Moving on to another veteran language learning app on this list. Busuu was released in 2008, and even though it may not support as many languages as Duolingo, a certain partnership is what put it on the top.
Just like any other learning app, you get several modes of learning. In the case of Busuu, you ger grammar and vocabulary review, placement tests, as well as an option to chat with native speakers of the language you are learning. There are several modes of learning that you can choose from, which, combined with the tests, will help you learn and evaluate your knowledge more quickly.
The best that Busuu has to offer is the certificates. Several years ago, they partnered up with McGraw-Hill Education, meaning that you would be able to take a test and get a certification for your language fluency.
Unfortunately, it is not all positive, and the biggest downside is the available languages. Busuu offers a total of 12 languages, and they are: English, Spanish, French, German, Italian, Portuguese, Chinese, Japanese, Polish, Turkish, Russian, and Arabic.
Similar to Duolingo, you can use Busuu to learn a new language on Android, iOS, and a browser.
The next app on the list is Memrise. Developed by a small team in 2010, this app became one of the best alternatives to the well known Duolingo. Even though it may seem like another regular language learning app, there are some things that make it unique.
Memrise has two distinctive features making it the app that stands out from the crowd. The first one is immerse mode. It offers you short vide recordings of people speaking the language that you want to learn. They are short and mostly introductory, but you can also find videos of specific words or phrases so that you know how they sound. Another great feature is the explore mode. What this does is enable you to use your camera to get a specific object translated. The bad news is that both of these only work on iOS.
Regarding the other features, it is just like any other app. You get classic and speed reviews, learn new words, take tests, and so on. The number of languages is what is really surprising with Memrise. Since it works as a community-based course app, users can upload their course, and thanks to that, you have access to over 100 languages available.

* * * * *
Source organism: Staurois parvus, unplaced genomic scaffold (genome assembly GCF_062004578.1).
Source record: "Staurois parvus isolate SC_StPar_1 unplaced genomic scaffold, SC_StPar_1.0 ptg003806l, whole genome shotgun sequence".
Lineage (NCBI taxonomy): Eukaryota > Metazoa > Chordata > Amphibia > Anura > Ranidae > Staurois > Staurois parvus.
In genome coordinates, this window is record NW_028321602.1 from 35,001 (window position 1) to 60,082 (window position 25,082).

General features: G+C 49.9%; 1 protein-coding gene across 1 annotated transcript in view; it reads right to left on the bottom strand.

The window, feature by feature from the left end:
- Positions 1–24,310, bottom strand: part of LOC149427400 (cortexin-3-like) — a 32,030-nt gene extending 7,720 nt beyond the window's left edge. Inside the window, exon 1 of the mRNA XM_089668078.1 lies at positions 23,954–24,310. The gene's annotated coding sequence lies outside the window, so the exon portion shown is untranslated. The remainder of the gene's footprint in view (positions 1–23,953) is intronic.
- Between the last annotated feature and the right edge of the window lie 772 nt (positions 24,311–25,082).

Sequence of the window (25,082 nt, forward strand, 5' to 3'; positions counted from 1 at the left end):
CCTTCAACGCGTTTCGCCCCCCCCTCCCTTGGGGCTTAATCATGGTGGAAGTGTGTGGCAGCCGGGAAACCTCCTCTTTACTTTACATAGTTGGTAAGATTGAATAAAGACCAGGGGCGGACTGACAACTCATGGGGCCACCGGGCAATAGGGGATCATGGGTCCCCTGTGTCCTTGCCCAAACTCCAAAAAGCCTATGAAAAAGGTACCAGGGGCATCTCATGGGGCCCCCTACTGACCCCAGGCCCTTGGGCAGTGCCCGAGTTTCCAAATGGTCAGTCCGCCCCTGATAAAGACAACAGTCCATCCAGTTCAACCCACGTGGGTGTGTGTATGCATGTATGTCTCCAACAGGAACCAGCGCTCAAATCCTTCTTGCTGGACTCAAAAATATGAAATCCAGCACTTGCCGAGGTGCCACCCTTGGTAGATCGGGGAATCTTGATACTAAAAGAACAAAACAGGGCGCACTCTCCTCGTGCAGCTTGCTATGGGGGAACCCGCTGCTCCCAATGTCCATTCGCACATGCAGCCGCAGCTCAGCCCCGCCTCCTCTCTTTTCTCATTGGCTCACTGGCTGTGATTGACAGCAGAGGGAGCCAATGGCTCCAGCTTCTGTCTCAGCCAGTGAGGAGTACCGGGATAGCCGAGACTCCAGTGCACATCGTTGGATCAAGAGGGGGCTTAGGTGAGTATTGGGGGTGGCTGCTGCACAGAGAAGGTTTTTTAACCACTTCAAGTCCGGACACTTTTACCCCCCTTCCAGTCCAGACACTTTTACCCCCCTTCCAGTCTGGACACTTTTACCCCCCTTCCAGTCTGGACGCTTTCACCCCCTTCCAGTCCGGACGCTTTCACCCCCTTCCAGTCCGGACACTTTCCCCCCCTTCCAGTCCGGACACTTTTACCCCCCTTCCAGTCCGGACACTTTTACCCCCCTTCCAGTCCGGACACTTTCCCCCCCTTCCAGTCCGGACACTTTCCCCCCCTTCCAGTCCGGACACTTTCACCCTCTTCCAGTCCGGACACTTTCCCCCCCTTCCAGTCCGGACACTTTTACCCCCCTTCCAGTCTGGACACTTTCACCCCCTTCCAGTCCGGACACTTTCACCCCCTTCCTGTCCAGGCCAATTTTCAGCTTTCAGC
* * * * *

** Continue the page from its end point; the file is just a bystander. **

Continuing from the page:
Just like most apps on this list, you can use it on iOS, Android, or browser.
The idea of learning a new language with technology is something that came to life in 1992 when the Rosetta Stone was formed. Even though the app, as you may use today, didn’t happen years later, this is probably the company that set the foundations.
Even though the paid option of the service is more robust and will help you learn more, the free option is excellent for learning on the go. It may not provide as much as some of the other apps on this list, but for a quick lesson or two, it is excellent. The combination of visual and audio lessons will help you learn the language faster. You can also learn pronunciation with instant feedback, practice what you have learned with the Extended learning features, or you can learn popular phrases from their phrasebook that you can use in places that you’d visit as a tourist.
The languages that you can learn are: Arabic, Chinese (Mandarin), Dutch, English (American or British), Filipino (Tagalog), French, German, Greek, Hebrew, Hindi, Irish, Italian, Japanese, Korean, Persian (Farsi), Polish, Portuguese (Brazil), Russian, Spanish (Latin American or Spain), Swedish, Turkish, and Vietnamese.
As you may have guessed, Rosetta Stone is available on Android, iOS, or browser.
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Learning a new language isn’t as time-consuming, complicated, or expensive as it was over a decade ago. With access to technology and the internet, we have today, you can learn a new language without even getting out of bed.
These are our top picks for the best free apps that you can use to learn a new language, but they are not the only ones. Even though there aren’t thousands of apps like these, you may still find another one that may work better for you.